2. It requires all methods being used in the pattern to be explicitly marked as UIActor or some such global name. That seems like a lot of boilerplate to get many methods to participate in a simple pattern.

  3. It requires all methods marked with a global actor to be restricted to that actor, and prevents them being used by "the same actor as code in another Task, whatever it might be".

  4. Protecting ordinary state directly with a non-global actor requires even more hands-on knowledge of actors than #1, since (IIUC) it would involve moving the state into that non-global actor class.

Is it possible that we could have (say) runInterleaved that would run the specified task interleaved with the current task, but non-concurrently? Or is there something so egregiously wrong with our current serial queue pattern that we must disable it going forward?

I had hoped that the forthcoming @asyncHandler proposal would include this functionality, but comments upthread seem to say that the underlying API for @asyncHandler would be runDetached (concurrent) rather than a hypothetical runInterleaved (non-concurrent).


The presence of await does not mean that the call is synchronous. I think the confusion here, which is a common misunderstanding, is that the "wait" does not block the original thread

So, calling "await" on the main thread in an iOS app (let's say on a button being tap) doesn't lock the main thread ?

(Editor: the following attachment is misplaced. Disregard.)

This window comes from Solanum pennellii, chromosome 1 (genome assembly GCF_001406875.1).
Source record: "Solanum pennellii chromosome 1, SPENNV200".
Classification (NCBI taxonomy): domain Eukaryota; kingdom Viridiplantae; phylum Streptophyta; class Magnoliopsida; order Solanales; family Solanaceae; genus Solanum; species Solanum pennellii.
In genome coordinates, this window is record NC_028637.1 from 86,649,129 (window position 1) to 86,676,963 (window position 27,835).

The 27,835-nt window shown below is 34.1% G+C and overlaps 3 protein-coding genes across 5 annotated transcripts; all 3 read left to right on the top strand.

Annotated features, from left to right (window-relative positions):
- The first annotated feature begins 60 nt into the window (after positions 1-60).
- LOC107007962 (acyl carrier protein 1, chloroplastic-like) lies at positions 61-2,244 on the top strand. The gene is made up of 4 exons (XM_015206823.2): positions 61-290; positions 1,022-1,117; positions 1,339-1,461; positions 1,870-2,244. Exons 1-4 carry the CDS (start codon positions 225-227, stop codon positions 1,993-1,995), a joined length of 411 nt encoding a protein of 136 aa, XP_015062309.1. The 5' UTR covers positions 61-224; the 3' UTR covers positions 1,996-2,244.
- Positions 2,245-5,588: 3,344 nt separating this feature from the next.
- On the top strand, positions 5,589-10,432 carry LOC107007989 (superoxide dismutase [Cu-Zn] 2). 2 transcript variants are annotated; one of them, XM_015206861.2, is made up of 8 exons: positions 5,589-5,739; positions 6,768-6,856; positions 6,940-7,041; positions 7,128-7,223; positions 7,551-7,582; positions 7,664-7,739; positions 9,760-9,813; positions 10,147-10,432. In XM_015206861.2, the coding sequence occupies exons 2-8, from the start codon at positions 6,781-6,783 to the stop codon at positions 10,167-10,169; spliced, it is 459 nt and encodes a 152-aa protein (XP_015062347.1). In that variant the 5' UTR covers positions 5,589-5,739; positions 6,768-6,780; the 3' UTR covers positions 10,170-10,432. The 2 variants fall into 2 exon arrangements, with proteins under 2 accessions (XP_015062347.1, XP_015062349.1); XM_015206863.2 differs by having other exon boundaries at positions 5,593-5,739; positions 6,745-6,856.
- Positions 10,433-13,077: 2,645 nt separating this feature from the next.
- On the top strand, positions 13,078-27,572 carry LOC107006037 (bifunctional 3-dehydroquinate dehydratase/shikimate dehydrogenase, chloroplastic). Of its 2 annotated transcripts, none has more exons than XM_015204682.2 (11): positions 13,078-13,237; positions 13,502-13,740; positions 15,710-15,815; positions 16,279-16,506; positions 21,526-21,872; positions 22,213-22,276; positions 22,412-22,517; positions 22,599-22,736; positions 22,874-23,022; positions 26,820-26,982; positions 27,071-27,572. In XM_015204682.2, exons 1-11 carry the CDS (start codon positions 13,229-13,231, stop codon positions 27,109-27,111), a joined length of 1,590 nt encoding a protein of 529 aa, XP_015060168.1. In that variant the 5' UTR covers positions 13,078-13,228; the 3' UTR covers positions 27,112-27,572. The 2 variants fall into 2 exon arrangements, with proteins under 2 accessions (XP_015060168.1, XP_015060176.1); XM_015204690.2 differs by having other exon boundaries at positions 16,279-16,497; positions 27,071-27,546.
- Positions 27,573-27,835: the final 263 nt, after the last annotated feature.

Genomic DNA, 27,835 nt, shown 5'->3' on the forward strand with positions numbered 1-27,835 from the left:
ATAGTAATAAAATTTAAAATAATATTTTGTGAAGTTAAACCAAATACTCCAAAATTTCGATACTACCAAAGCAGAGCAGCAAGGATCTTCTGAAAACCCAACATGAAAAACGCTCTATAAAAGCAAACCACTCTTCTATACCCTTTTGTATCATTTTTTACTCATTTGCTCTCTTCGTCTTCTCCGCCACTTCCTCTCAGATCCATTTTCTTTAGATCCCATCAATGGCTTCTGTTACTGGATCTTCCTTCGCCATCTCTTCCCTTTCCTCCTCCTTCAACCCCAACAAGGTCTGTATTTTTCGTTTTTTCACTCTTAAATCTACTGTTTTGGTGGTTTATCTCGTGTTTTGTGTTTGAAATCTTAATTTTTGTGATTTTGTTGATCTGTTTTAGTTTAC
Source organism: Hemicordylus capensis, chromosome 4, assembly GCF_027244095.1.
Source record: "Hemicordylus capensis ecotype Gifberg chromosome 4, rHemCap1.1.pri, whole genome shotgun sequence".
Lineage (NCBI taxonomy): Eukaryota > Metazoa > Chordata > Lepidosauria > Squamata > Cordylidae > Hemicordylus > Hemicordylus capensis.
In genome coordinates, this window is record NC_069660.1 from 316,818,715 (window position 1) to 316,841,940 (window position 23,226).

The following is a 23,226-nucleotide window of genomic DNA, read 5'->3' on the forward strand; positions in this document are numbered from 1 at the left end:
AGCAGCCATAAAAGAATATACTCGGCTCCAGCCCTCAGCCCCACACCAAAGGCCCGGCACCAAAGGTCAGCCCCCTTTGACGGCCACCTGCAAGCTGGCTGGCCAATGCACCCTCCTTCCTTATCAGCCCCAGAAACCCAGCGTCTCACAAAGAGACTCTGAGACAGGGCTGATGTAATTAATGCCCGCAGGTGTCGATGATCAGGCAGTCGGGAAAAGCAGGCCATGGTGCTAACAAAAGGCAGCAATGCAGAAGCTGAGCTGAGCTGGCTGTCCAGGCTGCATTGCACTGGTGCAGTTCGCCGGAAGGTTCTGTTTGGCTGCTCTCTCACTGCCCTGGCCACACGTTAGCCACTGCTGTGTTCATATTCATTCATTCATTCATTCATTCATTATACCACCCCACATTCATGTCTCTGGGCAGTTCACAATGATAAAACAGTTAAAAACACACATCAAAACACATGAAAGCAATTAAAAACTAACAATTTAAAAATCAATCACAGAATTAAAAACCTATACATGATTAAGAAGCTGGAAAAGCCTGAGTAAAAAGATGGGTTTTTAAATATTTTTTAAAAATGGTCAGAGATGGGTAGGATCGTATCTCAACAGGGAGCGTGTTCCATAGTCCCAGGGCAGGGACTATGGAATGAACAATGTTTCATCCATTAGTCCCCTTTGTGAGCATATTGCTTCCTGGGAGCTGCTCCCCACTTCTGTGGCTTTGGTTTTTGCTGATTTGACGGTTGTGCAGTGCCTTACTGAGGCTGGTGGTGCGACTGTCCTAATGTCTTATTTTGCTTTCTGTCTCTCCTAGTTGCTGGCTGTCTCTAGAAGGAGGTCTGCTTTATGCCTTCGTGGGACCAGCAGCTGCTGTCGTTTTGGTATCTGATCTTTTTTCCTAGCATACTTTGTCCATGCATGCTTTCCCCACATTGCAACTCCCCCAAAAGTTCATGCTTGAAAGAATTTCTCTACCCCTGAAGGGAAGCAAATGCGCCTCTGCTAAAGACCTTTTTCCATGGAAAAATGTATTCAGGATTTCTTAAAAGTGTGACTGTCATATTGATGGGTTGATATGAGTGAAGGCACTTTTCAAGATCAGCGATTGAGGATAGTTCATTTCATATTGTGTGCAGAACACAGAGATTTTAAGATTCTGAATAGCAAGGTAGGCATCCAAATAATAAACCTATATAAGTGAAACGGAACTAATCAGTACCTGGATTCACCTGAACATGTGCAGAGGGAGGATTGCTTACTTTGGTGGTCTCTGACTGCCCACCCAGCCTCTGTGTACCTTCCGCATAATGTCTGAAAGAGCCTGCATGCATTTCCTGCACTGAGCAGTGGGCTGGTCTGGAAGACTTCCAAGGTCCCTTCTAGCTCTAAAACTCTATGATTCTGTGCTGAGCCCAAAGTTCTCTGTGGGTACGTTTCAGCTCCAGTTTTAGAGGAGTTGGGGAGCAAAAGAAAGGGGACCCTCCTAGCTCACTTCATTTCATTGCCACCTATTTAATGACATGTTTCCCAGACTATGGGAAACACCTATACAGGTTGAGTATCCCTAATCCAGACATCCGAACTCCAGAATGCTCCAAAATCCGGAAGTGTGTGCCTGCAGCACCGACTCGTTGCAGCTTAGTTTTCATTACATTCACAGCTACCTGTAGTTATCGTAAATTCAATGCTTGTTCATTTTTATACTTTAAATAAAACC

And do we have the guarantee that the function code will be resumed on the main thread as well ?

Correct. await doesn't block the calling thread. That is in fact the entire point of async/await.

That's not part of this spec, but I think it is part of the Structured Concurrency spec.

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Right. Actors are the mechanism for consistently serializing access to state. Global actors so that for global/static variables. Actor classes do that for their instance variables.

I don’t quite agree with this assessment. You can use async/await in the same places you use completion handlers today, and it improves that code. But you still have the same data races that you have today in concurrent code. You need actors to start making things safe from data races.

This is why global actor annotations can be placed on types and extensions and such, to reduce the annotation burden. But yes, this is an issue.

Most code is expected to be actor-independent, in the sense that it doesn’t care what actor it is running on, because it won’t refer to global state anyway. There’s no reason these need annotation.

Yes. To be clear, actors themselves are not that complicated in the user model. They’re like a class that’s more picky about self.

This isn’t that different from calling an async function with no actor annotation, is it? You can yield if you want to let other code run on your current actor.


That's not actually the current situation. We can use completion handlers in synchronous code today. Of course, it makes the code "asynchronous" in some informal way, meaning that the synchronous path of execution returns (or continues) before the completion handler executes.